By Stephen Underwood
Glastonbury residents will soon have a new place to buy groceries. A “specialty grocery store” has been approved on Hebron Avenue on a parcel of land between Sycamore and Lyndon streets.
While officials would not confirm what company plans to take over the space, Trader Joes was mentioned in the Town Planning and Zoning meeting minutes in reference to a study on parking.
The plan for 400 Hebron Ave., which is currently vacant, was approved July 5 on a 4-2 vote by The Town Planning and Zoning Commission.
The application sought a special permit to construct a delivery area on the west side of the existing building for a grocery outlet and an expansion of the parking area for an adjacent business utilizing 366 Hebron Ave. and 7 Linden St.
Vice Chairwoman Sharon Purtill and Secretary Michael Botelho, who voted against the approval, cited town engineer Daniel Pennington as a reason for their hesitation.
“I consistently defer to town staff on many issues and I was reluctant to vote yes on this because our town engineer had raised some questions about traffic issues,” Botelho said. “Generally I am supportive of the project overall but would have liked more information onhow this will impact traffic, which we did not get.”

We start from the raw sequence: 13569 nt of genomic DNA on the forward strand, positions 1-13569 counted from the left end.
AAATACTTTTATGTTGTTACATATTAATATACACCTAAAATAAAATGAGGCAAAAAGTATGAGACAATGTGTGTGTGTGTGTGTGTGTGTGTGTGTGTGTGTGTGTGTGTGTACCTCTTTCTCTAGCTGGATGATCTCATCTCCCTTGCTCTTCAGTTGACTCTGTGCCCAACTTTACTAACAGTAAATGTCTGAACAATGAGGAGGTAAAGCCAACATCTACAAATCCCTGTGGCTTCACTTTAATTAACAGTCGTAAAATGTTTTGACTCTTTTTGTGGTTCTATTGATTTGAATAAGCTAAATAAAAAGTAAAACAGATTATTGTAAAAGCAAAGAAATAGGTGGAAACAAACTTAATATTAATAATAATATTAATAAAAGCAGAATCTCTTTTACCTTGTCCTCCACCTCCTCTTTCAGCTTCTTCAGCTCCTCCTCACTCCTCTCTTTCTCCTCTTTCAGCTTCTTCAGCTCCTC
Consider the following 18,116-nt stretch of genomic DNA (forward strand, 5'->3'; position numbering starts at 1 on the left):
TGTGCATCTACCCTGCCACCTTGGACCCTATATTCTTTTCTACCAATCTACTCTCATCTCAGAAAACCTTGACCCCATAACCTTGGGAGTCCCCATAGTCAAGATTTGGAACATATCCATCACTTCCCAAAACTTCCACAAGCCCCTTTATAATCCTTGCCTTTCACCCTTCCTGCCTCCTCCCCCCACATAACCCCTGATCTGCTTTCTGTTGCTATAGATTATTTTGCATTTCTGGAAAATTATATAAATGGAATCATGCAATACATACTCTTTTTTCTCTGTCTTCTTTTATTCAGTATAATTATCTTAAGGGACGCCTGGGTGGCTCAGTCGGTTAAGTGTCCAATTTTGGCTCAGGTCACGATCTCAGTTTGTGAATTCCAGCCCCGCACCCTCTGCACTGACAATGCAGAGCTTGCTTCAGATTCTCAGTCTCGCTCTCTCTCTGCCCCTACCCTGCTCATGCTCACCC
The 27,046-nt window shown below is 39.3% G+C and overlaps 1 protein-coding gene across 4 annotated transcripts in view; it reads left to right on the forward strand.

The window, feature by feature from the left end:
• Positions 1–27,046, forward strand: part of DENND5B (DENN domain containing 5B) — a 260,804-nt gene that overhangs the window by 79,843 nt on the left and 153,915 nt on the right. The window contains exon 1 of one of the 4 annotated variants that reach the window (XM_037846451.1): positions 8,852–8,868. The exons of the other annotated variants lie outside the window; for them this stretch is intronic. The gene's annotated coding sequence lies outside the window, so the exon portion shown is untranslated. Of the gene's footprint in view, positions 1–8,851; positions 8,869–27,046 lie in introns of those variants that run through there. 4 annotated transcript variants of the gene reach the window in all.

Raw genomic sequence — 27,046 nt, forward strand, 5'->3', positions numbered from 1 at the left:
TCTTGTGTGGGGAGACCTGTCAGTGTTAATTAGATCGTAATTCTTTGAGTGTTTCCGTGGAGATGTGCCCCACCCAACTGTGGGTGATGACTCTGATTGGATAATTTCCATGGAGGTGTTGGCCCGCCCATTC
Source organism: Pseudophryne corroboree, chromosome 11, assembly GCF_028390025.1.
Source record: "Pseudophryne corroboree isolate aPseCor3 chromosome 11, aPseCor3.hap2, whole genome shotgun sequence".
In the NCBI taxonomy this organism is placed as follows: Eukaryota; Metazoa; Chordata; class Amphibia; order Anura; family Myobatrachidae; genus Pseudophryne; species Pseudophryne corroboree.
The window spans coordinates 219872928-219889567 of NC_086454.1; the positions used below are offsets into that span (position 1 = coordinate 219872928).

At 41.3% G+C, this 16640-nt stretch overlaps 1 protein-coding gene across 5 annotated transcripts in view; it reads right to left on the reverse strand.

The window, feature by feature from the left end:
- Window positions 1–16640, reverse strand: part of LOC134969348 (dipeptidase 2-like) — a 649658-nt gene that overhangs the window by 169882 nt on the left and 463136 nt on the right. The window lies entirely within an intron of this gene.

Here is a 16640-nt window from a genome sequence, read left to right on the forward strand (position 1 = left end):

The developers’ traffic engineer, Mark Vertucci of Fuss & O’Neill, said the increase in traffic from the grocery store would be minimal.
As part of the proposal, Sycamore Street will be widened along with the addition of a second northbound lane at the intersection of Sycamore Street and Hebron Avenue that Vertucci said will help with “baseline traffic on the road network.”
According to the meeting minutes, Vertucci reviewed a simulated traffic study of the intersection that showed a slight increase in traffic volume for both Friday peak hour at 2-3 cars and Saturday at 7-9 cars.
Pennington had expressed hesitation with the findings after he asked the developer for “real world data” on the number of trips generated by stores like the one proposed — and that the result was “almost exactly double” what would be expected — according to an Institute of Transportation Engineers manual used in projecting traffic volumes.
“The concern is that there will be times within the peak hour where the traffic will not dissipate within a signal cycle,” said Pennington, according to the minutes from Tuesday’s meeting.
Pennington also expressed concern for adequate parking spaces but Vertucci said that “comparable stores have fewer parking spaces” than what has been proposed.
As approved last Tuesday, the building will have 131 parking spaces, which is 25 over the town’s zoning regulation requirement for the grocer and adjoining tenants.
As part of the proposal, two houses at 7 Linden St. and 366 Hebron Ave. will be removed and an additional parking lot will be built onthe west side of the building for store employees.
According to TPZ members, the proposal has been generally met with enthusiasm from neighbors looking to add more alternatives to meet their shopping needs.
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